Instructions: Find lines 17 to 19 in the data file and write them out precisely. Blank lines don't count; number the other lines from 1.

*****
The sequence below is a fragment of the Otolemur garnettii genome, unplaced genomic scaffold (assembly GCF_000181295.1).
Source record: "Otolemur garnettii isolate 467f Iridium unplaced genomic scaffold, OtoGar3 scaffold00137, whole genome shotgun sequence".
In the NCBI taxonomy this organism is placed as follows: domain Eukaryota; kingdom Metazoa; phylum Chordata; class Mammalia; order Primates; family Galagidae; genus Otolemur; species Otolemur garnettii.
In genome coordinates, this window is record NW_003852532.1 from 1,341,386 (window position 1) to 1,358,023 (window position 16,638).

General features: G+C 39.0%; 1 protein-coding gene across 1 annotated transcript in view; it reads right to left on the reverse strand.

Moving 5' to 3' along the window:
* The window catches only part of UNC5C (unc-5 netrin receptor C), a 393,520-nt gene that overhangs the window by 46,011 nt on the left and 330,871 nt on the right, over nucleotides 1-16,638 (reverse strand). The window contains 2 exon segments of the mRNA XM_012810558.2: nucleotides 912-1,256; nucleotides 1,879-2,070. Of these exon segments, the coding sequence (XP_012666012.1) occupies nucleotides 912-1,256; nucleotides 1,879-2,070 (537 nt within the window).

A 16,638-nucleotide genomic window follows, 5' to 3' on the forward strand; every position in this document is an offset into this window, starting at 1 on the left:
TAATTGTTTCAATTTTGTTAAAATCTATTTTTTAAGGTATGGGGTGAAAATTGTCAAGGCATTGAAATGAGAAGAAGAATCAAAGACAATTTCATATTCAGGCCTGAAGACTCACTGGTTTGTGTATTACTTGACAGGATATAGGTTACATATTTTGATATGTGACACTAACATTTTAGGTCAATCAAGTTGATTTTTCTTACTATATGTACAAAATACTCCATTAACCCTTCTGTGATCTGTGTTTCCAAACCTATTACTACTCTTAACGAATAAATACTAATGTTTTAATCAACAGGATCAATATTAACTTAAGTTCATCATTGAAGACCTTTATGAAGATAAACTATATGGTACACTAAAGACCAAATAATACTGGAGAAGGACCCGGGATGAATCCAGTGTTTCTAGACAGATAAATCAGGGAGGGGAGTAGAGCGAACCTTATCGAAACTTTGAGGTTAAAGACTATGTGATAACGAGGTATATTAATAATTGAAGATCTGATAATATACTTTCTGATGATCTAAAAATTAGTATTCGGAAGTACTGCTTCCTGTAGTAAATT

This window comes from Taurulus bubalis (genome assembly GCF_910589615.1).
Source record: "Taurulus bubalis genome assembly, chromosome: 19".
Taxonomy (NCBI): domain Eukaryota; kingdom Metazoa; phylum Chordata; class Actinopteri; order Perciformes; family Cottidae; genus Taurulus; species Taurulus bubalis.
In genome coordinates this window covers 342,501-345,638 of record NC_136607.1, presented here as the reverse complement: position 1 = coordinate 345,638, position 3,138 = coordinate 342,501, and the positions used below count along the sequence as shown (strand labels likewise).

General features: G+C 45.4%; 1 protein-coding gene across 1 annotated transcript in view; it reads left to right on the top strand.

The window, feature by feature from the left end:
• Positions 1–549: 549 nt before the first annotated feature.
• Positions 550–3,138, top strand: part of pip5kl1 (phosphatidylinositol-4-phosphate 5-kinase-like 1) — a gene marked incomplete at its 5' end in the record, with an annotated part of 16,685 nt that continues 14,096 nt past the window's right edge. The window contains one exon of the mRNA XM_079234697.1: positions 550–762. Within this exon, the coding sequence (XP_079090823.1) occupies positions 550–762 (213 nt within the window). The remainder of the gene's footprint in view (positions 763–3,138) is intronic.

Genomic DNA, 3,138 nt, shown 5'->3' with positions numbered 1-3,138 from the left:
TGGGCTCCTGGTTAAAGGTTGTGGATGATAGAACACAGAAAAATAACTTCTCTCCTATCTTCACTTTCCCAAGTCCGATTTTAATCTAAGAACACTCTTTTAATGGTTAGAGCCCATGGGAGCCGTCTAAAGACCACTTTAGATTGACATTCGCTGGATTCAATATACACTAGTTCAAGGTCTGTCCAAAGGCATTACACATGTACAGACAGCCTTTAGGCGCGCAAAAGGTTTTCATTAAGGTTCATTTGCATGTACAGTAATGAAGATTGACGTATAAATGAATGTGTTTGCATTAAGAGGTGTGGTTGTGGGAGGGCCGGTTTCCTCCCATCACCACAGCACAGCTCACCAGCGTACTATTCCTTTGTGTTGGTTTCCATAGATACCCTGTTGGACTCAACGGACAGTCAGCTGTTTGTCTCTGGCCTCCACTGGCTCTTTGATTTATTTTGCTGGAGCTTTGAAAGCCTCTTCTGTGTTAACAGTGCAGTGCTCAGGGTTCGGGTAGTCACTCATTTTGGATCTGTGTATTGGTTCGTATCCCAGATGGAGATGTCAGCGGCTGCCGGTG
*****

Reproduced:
• Positions 550–3,138, top strand: part of pip5kl1 (phosphatidylinositol-4-phosphate 5-kinase-like 1) — a gene marked incomplete at its 5' end in the record, with an annotated part of 16,685 nt that continues 14,096 nt past the window's right edge. The window contains one exon of the mRNA XM_079234697.1: positions 550–762. Within this exon, the coding sequence (XP_079090823.1) occupies positions 550–762 (213 nt within the window). The remainder of the gene's footprint in view (positions 763–3,138) is intronic.

Genomic DNA, 3,138 nt, shown 5'->3' with positions numbered 1-3,138 from the left:
TGGGCTCCTGGTTAAAGGTTGTGGATGATAGAACACAGAAAAATAACTTCTCTCCTATCTTCACTTTCCCAAGTCCGATTTTAATCTAAGAACACTCTTTTAATGGTTAGAGCCCATGGGAGCCGTCTAAAGACCACTTTAGATTGACATTCGCTGGATTCAATATACACTAGTTCAAGGTCTGTCCAAAGGCATTACACATGTACAGACAGCCTTTAGGCGCGCAAAAGGTTTTCATTAAGGTTCATTTGCATGTACAGTAATGAAGATTGACGTATAAATGAATGTGTTTGCATTAAGAGGTGTGGTTGTGGGAGGGCCGGTTTCCTCCCATCACCACAGCACAGCTCACCAGCGTACTATTCCTTTGTGTTGGTTTCCATAGATACCCTGTTGGACTCAACGGACAGTCAGCTGTTTGTCTCTGGCCTCCACTGGCTCTTTGATTTATTTTGCTGGAGCTTTGAAAGCCTCTTCTGTGTTAACAGTGCAGTGCTCAGGGTTCGGGTAGTCACTCATTTTGGATCTGTGTATTGGTTCGTATCCCAGATGGAGATGTCAGCGGCTGCCGGTG